“Western solidarity in demeaning Africans is unacceptable!! It is an outrage to arrest Rwandan official based on pro-genocidaires lunacy!” tweeted Foreign Minister Louise Mushikiwabo.
She was reacting to the news that Emmanuel Karenzi Karake was arrested on Saturday at Heathrow Airport because of a 2008 European arrest warrant that is honoured in the UK as well.
He is accused of ordering the massacre of civilians in Masaka, outside of Kigali, of ordering the deaths of three Spanish doctors from Medicos del Mundo, and a massacre in Ruhengeri in February 1993, among others. The list of charges was allegedly carried out during a 10-year span against specific officials, aid workers, and civilians in Rwanda and the Democratic Republic of Congo.
“They have been working on this case for many years, hoping to know one day who was responsible for the slaughter of a brother, a son, a sister… what they are now expecting is a ruling with all the facts laid out and the names of who was responsible,” Jordi Palou-Louverdos, the lawyer for the victims' families, told RFI.
Although it took seven years to arrest Karake, there are five years of private investigations, three years of Spanish court investigations, and more than 50 protected witnesses who spoke of the Masaka massacres, says Palou-Louverdos.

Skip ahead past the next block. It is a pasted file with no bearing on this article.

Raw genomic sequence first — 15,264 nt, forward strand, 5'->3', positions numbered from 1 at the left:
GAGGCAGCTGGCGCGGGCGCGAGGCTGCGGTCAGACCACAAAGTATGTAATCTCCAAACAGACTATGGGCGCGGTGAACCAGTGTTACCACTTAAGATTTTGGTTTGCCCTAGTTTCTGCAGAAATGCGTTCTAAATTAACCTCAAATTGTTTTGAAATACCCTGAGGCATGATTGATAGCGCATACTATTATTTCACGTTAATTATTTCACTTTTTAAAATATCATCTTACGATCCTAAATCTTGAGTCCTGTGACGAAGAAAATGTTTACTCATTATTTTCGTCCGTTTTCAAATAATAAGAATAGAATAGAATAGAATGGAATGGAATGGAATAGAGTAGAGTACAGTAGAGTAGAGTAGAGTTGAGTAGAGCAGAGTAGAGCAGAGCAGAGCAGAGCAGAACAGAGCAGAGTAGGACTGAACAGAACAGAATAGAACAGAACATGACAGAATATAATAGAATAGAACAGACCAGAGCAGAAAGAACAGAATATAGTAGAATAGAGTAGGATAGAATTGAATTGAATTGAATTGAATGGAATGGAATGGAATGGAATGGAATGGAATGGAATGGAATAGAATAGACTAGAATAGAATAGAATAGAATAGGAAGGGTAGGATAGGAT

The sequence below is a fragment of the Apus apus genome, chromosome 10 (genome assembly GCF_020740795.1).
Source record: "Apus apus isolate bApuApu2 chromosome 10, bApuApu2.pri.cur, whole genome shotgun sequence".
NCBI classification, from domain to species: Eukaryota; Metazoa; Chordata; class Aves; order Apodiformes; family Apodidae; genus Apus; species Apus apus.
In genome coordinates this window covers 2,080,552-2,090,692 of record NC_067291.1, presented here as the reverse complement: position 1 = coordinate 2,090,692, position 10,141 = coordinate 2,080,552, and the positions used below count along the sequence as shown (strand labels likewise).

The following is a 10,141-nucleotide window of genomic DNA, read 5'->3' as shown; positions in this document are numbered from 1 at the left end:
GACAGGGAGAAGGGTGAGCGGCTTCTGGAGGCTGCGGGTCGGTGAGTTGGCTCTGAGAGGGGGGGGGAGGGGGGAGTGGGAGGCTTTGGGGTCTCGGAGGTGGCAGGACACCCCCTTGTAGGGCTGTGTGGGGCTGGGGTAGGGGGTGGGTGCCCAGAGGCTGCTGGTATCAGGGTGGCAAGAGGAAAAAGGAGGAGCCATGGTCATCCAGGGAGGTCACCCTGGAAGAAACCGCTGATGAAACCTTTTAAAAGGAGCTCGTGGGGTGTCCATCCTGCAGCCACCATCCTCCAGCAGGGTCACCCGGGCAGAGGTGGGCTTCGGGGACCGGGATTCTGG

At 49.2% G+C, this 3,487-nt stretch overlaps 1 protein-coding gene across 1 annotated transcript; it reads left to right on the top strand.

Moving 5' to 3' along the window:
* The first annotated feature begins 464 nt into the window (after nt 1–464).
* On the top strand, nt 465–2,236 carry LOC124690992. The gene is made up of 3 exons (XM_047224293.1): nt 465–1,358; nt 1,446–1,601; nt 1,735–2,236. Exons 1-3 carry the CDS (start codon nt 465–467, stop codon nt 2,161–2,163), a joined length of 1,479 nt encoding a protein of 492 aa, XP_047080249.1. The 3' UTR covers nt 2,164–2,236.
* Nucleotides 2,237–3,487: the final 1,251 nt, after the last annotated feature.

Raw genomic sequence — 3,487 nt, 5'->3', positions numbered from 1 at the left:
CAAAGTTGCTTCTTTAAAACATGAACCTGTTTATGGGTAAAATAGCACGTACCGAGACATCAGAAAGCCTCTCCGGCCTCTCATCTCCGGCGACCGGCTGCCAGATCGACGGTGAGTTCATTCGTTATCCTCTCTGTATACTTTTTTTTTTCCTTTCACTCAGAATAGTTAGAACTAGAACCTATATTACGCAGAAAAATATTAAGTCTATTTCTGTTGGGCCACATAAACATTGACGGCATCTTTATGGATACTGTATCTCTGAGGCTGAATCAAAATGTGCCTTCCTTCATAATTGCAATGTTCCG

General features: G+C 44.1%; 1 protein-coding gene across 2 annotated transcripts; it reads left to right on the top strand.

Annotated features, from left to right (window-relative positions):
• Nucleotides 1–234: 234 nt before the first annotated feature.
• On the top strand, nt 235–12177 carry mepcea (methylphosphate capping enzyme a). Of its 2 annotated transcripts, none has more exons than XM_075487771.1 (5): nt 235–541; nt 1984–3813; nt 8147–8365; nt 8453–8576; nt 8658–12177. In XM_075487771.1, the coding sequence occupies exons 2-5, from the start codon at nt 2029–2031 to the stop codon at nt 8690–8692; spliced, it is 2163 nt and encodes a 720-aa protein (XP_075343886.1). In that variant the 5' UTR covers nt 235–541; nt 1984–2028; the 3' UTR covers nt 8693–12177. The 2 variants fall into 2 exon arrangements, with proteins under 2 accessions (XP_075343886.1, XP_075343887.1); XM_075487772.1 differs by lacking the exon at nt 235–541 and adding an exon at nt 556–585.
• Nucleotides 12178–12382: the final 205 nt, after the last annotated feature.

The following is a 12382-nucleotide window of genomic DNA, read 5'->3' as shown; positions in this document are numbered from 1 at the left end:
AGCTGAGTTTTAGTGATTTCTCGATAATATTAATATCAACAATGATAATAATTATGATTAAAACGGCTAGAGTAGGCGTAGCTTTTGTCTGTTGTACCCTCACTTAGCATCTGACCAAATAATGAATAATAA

“When we speak of international crimes they impact not only the families but the many victims, too. If the case proceeds there will be an extradition report which will be contested and the British authorities will make a decision,” he adds.
Rwandan activists in London said they were pleased that Karake had been arrested, even though it took seven years for UK authorities to arrest him.
“I was very happy that it happened, after many years of campaigning. We’ve been trying to get him arrested for many years. He’s been coming to the UK with other generals who are on the arrest warrant,” said René Mugenzi, a human rights activist at the Global Campaign for Rwandan Human Rights in London.
Mugenzi is alluding to the other 39 members of the top brass from the Rwandan Patriotic Front who are listed on the arrest warrant.
Hutu exiles have called for recognition of the other massacres before and after the genocide, but Mugenzi says that what he and others want is justice.
“Don’t worry about who might have been killed, the Hutu or the Tutsi. What is important is that whatever happened in the Rwandan massacres, which have clearly been occurring from 1990 until now. We need justice to happen,” he says, explaining that this will help Rwanda, and Rwandans, heal.
“There’s been impunity for crimes committed, especially those committed by members of the current regime. This is not the way a country should move on. Justice has to be done,” says Mugenzi.
-- with additional reporting by Nicolas Champeaux